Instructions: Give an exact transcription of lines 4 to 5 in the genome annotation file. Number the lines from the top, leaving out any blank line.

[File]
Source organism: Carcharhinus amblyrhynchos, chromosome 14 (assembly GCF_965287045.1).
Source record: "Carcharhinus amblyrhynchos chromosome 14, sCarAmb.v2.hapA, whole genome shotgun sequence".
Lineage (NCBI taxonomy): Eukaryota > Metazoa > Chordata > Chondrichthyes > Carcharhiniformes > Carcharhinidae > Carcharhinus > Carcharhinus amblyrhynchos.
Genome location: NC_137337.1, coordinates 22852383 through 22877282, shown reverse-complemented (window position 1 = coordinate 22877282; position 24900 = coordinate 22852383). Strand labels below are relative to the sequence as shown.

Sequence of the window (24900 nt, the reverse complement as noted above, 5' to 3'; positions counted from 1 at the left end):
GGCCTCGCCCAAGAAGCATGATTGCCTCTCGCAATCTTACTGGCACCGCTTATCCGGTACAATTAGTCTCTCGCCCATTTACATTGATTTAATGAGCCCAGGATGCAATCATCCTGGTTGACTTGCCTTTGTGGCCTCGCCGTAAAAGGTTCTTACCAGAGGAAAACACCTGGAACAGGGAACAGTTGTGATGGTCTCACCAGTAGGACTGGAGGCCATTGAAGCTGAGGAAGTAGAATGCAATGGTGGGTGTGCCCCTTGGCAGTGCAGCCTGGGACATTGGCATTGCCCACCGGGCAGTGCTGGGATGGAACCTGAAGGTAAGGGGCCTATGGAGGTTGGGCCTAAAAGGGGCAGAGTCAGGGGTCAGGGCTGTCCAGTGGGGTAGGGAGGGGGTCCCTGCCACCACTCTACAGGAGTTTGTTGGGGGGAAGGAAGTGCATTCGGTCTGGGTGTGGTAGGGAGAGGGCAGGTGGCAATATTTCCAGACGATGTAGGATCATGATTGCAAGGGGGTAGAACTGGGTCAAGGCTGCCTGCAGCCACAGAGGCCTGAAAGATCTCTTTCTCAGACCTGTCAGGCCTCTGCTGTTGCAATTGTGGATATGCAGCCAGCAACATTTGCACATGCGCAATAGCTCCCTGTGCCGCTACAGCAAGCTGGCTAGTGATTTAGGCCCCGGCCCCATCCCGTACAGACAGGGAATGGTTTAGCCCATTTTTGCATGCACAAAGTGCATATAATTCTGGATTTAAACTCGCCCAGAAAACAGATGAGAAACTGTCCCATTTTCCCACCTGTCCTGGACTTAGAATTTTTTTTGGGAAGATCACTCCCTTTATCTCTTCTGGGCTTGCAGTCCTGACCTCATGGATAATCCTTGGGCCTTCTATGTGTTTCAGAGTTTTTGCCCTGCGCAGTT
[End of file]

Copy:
Genome location: NC_137337.1, coordinates 22852383 through 22877282, shown reverse-complemented (window position 1 = coordinate 22877282; position 24900 = coordinate 22852383). Strand labels below are relative to the sequence as shown.

Sequence of the window (24900 nt, the reverse complement as noted above, 5' to 3'; positions counted from 1 at the left end):